On the other hand, give your members real gospel opportunities—give them a chance to share the message of Jesus with unbelievers, teach them the practice of starting gospel conversations, and show them by example how to carefully and accurately communicate gospel truth—and you will see prospective missionaries rise from your congregation.

Soon you’ll find that God is working in the hearts of one or two church members who are thinking about reaching out across the lines of culture and possibly across the boundaries of their home country.

In my experience, churches that practice evangelism produce missionaries who practice evangelism.

4. A faithful leadership team

Simply stated, pastors often don’t stick around long enough to really cultivate new missionaries. This isn’t a task of days, but of decades!

In order to send, you must have something to send from. A faithful team of pastors/elders and deacons provide the local church with the stability it needs to send out some of its best members to reach the nations. A leadership that exemplifies biblical roles of elder and deacon, a leadership that humbly and faithfully serves, a leadership that loves God, his word, and his people provide the structure and the confidence needed to produce new missionaries.

Pastor, if you want to send out missionaries you must work inward and downward and provide a deep and solid Biblical leadership team for your church. No prospective missionary wants to be sent by a church that is limping because its leadership is not in order. No prospective missionary should worry more about the future his home church than the church that he’s planting in a foreign country.

In my experience, churches that send missionaries have a robust and biblical leadership that has stuck around for more than a few years.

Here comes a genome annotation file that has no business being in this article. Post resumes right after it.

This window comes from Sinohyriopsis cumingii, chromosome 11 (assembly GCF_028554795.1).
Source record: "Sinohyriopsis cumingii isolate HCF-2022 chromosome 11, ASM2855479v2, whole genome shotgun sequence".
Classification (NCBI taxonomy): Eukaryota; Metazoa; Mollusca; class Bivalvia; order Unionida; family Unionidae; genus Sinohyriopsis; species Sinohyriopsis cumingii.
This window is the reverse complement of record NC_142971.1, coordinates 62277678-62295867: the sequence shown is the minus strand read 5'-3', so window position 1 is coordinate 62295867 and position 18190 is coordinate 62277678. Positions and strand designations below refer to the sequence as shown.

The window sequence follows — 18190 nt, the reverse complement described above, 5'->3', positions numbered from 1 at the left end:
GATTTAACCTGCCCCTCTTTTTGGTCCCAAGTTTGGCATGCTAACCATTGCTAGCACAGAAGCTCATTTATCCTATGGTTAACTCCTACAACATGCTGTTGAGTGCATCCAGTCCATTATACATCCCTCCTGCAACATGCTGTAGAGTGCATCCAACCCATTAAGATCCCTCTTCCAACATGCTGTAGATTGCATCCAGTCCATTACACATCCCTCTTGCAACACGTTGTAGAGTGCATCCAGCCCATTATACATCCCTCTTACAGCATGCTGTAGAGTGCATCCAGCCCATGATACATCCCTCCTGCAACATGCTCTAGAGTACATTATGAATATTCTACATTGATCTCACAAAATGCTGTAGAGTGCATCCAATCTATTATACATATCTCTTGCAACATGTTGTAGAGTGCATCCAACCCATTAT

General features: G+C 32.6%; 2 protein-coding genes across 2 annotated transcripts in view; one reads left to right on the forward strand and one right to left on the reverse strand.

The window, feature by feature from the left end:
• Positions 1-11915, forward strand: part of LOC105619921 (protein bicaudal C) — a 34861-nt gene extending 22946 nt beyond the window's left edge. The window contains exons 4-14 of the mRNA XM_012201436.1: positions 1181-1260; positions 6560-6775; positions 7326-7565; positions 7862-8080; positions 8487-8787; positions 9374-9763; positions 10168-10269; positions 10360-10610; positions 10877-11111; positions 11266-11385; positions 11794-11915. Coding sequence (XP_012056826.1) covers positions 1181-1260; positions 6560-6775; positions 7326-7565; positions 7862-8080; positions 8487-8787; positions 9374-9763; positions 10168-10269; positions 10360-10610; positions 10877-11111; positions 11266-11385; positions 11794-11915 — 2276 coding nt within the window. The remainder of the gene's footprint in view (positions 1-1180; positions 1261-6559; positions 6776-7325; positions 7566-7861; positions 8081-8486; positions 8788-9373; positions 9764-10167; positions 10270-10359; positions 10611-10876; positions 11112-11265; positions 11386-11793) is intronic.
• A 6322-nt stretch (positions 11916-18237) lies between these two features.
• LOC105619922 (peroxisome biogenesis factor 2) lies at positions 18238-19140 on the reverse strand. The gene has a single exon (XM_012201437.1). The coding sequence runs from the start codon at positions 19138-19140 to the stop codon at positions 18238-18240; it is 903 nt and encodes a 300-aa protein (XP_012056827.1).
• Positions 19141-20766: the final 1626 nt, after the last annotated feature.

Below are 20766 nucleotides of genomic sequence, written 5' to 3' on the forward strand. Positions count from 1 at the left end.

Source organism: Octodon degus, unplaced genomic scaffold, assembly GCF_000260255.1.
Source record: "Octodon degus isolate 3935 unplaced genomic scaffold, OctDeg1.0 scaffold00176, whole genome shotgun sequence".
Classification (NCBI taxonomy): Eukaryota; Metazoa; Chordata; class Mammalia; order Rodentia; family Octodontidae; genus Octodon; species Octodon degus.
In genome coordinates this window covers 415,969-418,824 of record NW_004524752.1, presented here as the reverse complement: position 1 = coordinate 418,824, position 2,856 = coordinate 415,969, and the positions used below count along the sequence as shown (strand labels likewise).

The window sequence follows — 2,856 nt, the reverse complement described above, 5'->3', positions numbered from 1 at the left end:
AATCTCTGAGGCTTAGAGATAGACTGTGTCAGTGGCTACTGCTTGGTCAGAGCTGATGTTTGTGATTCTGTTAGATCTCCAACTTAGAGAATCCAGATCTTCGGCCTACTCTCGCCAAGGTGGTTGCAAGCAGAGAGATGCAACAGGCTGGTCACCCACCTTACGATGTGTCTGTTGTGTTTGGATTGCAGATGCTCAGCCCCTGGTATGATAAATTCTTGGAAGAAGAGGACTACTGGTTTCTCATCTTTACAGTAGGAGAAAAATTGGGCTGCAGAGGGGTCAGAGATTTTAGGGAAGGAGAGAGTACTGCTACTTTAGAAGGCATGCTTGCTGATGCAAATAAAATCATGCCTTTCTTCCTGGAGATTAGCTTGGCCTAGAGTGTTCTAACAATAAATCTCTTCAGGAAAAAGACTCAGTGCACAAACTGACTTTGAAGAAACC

5. A heart for the nations

Finally, your church must have a heart for the nations cultivated by biblical theology rooted in God Himself, who loves the nations and calls from every nation to worship him. Isaiah 45:22-23 ESV reads: “Turn to me and be saved, all the ends of the earth! For I am God, and there is no other. By myself I have sworn; from my mouth has gone out in righteousness a word that shall not return: ‘To me every knee shall bow, every tongue shall swear allegiance.’”

I put this point last because it is ultimately the logical outcome of biblical theology taught in its fullness. We must not think a heart for the nations is caught simply by watching missionary presentations and hearing missionary stories. Ultimately a heart for the nations is about seeing God’s heart through God’s word and transplanting it into ourselves through the work of the Holy Spirit.

Pastor, give your people the heart of God over and over again. Teach them of God’s love and God’s heart for all peoples and cultures.

The heart that beats for the nations beats loudly. It can be heard when missionaries are prayed for from the pulpit; it can be seen when missionaries are given time to share. A heart for the nations will naturally include missionary stories, videos, and presentations. The heart value is shown by making missions a priority and by putting it in the budget.

Making an effort to reach out cross-culturally locally is often a sign that a church has a heart for the nations. Another sign is sending short-term teams to aid and encourage missionaries. Churches who find ways to weave missions into the regular life of the church do much to help cultivate and deepen a heart for the nations.

In my experience, churches that send out missionaries are churches who have seen God’s heart for the nations.

Caleb Suko

Caleb Suko is an ABWE missionary and pastor in Odessa, Ukraine, where he has served since 2007. He is also the director of Blagovestie Today Center for Evangelism and Discipleship, which aids local churches all over Ukraine by offering biblical teaching on evangelism and discipleship. Caleb blogs and podcasts regularly at sukofamily.org.